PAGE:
To them, what matters most is the bigger picture and they won’t let little details get in the way of their grand vision of the future. For the future is where their minds spend most of their time – they dream, they create, and they imagine the many possibilities ahead.

When they need to make a decision, they will try to withdraw to a position where they can see as much as possible (mentally speaking). From here they will try to get a sense of the interconnectedness of all the moving pieces and use their talent for spotting patterns to help guide their gut feeling. They’re not so much join-the-dots, but more straight from A to Z.

Intuitives are good at finding connections between two seemingly separate ideas or concepts and bringing them together to form new ways of thinking. This makes them highly creative, often artistic individuals with a passion for the novel and visionary.

This somewhat original way of thinking gives them excellent problem solving abilities and they are often credited with this skill during their school years and when in employment. Their ability to spot trends early on also makes them highly valuable in certain industries where keeping up with the cutting edge is essential.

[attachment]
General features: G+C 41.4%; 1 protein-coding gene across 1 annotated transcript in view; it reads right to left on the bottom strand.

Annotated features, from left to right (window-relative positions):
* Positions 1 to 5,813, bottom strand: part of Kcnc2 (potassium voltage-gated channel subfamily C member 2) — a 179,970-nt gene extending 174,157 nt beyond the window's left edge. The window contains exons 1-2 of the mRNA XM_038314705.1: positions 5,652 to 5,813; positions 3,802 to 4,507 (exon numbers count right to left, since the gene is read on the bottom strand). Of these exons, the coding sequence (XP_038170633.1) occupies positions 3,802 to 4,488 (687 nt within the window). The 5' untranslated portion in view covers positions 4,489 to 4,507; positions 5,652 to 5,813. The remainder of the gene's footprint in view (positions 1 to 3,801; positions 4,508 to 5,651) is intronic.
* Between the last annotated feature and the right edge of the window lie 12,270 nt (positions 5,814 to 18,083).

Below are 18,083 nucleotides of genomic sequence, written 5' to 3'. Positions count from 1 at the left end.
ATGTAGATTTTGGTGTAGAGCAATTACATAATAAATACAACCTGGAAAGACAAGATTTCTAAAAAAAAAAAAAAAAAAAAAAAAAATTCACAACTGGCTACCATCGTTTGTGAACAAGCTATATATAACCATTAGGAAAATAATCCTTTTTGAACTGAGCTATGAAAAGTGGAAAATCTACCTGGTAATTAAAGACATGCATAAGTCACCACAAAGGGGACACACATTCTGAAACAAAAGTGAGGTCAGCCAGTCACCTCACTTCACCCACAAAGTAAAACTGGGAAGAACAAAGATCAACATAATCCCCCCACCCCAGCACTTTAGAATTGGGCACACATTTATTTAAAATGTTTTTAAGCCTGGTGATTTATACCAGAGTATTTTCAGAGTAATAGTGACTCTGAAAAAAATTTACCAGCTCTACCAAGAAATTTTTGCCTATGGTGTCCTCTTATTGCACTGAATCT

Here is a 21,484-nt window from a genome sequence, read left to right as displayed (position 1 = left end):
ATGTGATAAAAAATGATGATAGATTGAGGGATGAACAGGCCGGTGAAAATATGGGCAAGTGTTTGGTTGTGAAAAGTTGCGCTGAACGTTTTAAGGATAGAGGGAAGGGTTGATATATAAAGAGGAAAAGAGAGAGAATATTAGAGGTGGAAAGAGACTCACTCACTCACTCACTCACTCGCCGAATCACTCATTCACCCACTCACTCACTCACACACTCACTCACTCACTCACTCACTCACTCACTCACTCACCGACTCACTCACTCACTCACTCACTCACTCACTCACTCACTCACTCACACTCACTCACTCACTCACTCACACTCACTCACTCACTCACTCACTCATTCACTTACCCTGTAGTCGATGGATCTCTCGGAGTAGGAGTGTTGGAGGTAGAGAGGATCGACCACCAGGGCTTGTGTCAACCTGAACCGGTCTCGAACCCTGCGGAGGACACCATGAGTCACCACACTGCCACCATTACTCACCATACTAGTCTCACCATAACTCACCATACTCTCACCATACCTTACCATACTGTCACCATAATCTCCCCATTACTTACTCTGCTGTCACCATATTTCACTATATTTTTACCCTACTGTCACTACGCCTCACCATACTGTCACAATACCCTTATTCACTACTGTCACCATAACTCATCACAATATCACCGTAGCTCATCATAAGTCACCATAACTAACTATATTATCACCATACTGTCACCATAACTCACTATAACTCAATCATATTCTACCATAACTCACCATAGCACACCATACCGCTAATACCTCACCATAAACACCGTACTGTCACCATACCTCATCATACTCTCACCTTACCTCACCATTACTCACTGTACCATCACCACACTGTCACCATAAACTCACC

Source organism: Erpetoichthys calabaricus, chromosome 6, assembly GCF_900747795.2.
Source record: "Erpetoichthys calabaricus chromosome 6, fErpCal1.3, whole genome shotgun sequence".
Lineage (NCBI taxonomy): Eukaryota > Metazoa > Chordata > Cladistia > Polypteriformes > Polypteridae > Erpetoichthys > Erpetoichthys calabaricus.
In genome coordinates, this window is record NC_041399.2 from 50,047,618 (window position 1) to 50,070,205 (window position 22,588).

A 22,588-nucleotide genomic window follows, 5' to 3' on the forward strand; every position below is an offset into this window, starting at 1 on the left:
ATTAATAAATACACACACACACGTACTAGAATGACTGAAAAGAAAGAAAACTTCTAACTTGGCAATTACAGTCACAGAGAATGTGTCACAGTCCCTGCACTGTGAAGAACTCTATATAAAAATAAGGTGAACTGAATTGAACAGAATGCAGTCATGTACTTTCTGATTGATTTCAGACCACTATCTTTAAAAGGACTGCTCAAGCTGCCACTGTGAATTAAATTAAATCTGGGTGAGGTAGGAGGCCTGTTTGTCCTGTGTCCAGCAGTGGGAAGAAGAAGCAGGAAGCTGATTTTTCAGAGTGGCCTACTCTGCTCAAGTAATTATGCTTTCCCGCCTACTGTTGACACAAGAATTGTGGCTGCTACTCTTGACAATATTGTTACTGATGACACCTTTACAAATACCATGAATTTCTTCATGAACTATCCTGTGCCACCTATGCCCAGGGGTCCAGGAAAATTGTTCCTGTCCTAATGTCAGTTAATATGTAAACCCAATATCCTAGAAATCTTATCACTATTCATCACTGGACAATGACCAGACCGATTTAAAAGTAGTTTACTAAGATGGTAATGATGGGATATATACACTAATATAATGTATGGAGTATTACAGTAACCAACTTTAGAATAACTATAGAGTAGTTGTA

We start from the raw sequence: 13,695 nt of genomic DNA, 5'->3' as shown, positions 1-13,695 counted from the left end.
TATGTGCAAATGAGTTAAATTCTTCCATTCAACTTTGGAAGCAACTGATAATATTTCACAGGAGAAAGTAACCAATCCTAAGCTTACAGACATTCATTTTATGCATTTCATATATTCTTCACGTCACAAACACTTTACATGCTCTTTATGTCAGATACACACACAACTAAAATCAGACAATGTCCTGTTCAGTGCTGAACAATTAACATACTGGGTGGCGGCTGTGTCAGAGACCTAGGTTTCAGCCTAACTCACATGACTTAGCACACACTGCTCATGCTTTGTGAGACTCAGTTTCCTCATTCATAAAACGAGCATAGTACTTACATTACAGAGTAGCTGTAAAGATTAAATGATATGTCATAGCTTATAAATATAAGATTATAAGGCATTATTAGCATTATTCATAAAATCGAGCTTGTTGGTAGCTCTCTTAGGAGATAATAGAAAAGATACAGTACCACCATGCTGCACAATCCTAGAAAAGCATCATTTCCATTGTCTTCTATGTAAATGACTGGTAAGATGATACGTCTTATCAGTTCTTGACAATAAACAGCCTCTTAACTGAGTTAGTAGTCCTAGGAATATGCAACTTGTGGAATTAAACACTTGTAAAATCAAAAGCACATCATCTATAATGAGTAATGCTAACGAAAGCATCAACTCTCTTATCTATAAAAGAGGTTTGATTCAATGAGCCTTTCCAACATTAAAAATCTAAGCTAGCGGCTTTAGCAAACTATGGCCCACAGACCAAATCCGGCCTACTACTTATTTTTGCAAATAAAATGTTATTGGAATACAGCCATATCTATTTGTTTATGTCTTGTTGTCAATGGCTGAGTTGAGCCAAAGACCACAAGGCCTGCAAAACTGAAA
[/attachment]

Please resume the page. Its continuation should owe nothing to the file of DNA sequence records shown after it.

Intuitives sometimes need time to ponder before they take action, but their penchant for reflection gives them an unrestrained imagination which comes in handy when innovation is required.

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When Ss and Ns Collide

Now that we’ve looked at the ways sensors and intuitives differ, let’s turn our attention to what happens when they interact with one another.

There can be very apparent clashes of personality when the two come face-to-face. For instance, where sensors deem intuitives to be living in cloud-cuckoo land, intuitives see sensors as lacking in imagination.

When a sensor looks at an intuitive, he sees unrealistic ambitions, an overly complicated style of working, and theoretical fluff that can’t be put into practice.

Conversely, the intuitive views a sensor as resistant to change, too quick to act, and obsessed with facts rather than feelings.

Intuitives may feel a sense of superiority over their sensor counterparts because they are able to break ground in the way that things are done. They see their out-of-the-box thinking as their supreme talent and one that is far more valuable than anything a sensor can offer.

Sensors would argue that while it’s great to have all these ideas, intuitives lack the grounding to put most of them into action. They will say that when things need doing, the intuitives are nowhere to be seen, and that if it weren’t for them, the world would grind to a halt.